Break-Ins, Death Threats, and the FBI: The Covert War against the Central America Movement

By Ross Gelbspan | Go to book overview

8
An Album of Terrorists, An
Underground of Spies

The summer of 1982 saw the beginning of another FBI operation— one which gave full expression to the concept of "active measures" and which, five years later, would provide the Bureau with the occasion for blatant dissembling to members of Congress.

During the official hiatus in the CISPES investigation—after the closing of the Foreign Agents Registration Act probe and before the opening of the terrorism investigation which would begin in March 1983— Evans and Flanagan instructed Varelli to compile entries for the FBI's "Terrorist Photo Album." The operation was to be named "Pipil" after an Indian group that originally inhabited the area that is now El Salvador.

The idea was to compile a book of entries on known and suspected terrorists—or people who were providing support to known terrorists— that would provide basic identification data, photographs and a summary of the Bureau's investigative interest in the individual. 1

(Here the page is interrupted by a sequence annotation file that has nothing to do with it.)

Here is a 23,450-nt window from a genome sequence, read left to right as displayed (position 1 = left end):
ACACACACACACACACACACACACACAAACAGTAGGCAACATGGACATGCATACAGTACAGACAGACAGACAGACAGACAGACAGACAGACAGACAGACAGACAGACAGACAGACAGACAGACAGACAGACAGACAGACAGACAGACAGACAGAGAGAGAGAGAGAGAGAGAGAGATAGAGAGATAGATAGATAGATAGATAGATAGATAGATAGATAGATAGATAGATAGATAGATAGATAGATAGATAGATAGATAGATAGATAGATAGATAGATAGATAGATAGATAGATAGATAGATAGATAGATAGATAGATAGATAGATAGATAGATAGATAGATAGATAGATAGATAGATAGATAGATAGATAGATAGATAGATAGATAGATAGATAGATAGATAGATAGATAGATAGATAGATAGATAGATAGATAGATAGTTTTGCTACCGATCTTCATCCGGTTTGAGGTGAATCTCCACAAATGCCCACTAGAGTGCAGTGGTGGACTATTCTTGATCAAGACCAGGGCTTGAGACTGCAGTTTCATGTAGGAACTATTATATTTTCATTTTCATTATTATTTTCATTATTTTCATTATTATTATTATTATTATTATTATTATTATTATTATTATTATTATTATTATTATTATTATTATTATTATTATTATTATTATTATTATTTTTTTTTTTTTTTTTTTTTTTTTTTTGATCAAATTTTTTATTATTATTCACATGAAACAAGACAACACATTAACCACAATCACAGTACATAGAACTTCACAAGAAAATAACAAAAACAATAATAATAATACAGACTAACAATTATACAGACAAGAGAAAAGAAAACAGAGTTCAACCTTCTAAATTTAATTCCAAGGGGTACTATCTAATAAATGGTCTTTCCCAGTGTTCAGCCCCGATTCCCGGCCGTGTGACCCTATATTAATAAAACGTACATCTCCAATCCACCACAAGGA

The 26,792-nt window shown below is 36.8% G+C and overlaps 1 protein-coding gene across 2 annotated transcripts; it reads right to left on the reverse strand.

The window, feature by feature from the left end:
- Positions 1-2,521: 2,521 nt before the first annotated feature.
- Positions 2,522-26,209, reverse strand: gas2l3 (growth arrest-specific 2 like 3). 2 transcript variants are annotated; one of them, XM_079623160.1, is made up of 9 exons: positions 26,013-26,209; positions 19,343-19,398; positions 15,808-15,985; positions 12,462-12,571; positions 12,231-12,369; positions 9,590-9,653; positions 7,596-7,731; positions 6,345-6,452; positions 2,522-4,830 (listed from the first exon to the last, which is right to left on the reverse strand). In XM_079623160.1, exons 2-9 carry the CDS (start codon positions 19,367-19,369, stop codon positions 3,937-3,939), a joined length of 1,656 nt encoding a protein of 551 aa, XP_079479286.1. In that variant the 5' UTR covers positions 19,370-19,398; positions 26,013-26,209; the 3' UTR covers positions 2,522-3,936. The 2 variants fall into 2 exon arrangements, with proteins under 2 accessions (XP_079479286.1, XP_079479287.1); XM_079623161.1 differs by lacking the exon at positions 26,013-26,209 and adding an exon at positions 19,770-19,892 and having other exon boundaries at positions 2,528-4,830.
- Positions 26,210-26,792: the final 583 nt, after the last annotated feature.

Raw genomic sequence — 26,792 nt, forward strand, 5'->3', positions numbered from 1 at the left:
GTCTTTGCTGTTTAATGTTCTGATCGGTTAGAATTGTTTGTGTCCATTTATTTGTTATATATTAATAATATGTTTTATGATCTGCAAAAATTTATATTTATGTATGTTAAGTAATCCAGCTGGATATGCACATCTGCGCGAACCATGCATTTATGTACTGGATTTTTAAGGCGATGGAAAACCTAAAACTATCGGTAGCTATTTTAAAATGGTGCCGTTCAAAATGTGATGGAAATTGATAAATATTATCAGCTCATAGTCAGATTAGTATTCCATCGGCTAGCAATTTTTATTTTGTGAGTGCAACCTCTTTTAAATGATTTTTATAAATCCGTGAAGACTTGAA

To compile the album, Evans put Varelli in touch with an employee in the FBI's photo lab who gave Varelli a crash course in the use of photographic equipment. The Bureau provided film, lenses and filters, and paid for the rental of a tripod and the purchase of hundreds of sheets of photographic paper. When Varelli completed a roll of photos—many of which were shot from books, newspapers or magazines—he would drop the film off at the FBI office in Dallas where the photo lab would develop and print them according the specifications of the photo album format.

When Varelli submitted the completed album forms, he would include only a number in the box on the upper right hand comer of the page reserved for the photo. He would submit the photographs under

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